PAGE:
The Weight Wait
good news for those who suffer from lack of willpower when it comes to weight loss: A new study indicates that breaking up with your diet for two weeks could help shrink your waistline. No matter the diet regimen a person chooses, weight loss inevitably slows at some point. Researchers from the University of Tasmania in Australia suspected that alternating two weeks of dieting with two weeks of normal eating could help people push past this plateau.
To test their theory, they enrolled 51 obese men for a study comparing a steady diet with one that had breaks. One group reduced calorie consumption by about one-third of their individual needs for 16 weeks straight. The experimental group followed the same calorie restrictions for two weeks and then ditched the diet for the next two, repeating the cycle for 16 weeks.
By the end of study, published in the International Journal of Obesity, the intermittent dieters had lost 47 percent more weight than the constant dieters. And the men who took breaks maintained, on average, an 18-pound loss six months after the study—an impressive outcome considering many people fail to hold their goal weights after dieting.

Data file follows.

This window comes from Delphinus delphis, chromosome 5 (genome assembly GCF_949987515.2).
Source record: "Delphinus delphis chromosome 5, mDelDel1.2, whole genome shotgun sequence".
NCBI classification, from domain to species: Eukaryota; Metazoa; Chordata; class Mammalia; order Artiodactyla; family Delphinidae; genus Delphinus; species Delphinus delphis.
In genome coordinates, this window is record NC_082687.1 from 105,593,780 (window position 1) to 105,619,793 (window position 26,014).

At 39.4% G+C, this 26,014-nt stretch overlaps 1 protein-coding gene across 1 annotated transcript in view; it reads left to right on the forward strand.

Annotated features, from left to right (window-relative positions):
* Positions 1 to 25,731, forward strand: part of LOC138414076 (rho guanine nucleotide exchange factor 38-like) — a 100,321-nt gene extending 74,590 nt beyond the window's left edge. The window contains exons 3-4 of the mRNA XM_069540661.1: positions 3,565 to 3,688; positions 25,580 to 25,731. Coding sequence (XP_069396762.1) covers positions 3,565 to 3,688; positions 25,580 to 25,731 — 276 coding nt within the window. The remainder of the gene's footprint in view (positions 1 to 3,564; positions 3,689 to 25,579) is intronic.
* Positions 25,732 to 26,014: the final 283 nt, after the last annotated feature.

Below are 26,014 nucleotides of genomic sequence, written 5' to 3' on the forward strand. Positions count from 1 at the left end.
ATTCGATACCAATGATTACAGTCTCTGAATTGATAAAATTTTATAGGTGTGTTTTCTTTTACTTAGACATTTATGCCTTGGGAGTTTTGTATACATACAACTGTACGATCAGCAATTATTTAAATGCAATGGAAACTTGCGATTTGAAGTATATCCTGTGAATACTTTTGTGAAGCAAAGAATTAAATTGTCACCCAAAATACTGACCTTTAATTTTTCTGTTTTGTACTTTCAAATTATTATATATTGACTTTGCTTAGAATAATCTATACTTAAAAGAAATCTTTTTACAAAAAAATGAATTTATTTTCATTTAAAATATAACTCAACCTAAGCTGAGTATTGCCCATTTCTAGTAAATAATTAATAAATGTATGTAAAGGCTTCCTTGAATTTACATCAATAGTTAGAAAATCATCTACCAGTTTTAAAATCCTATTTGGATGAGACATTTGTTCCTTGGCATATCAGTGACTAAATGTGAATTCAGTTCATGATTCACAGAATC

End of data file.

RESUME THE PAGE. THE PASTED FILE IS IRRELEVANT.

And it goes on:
The experimental approach avoided the dreaded diet plateau, the halt in reduction that often happens after a few weeks. Why? Our resting metabolic rate slows when we cut calories, leaving our bodies less efficient at shedding weight, a phenomenon that is crucial for survival but frustrating for stalwart dieters. The intermittent approach avoided that slowdown. “Somehow, they’re kind of keeping the body on its toes,” says Krista Varady, an outside researcher who studies nutrition and weight loss at the University of Illinois.
Varady emphasizes that the breaks weren’t cheat days—participants in that group maintained their weight during the off period but weren’t necessarily splurging. Still, she thinks it’s probably safe to indulge a bit during a month of dieting, “just as long as it doesn’t psychologically derail people.”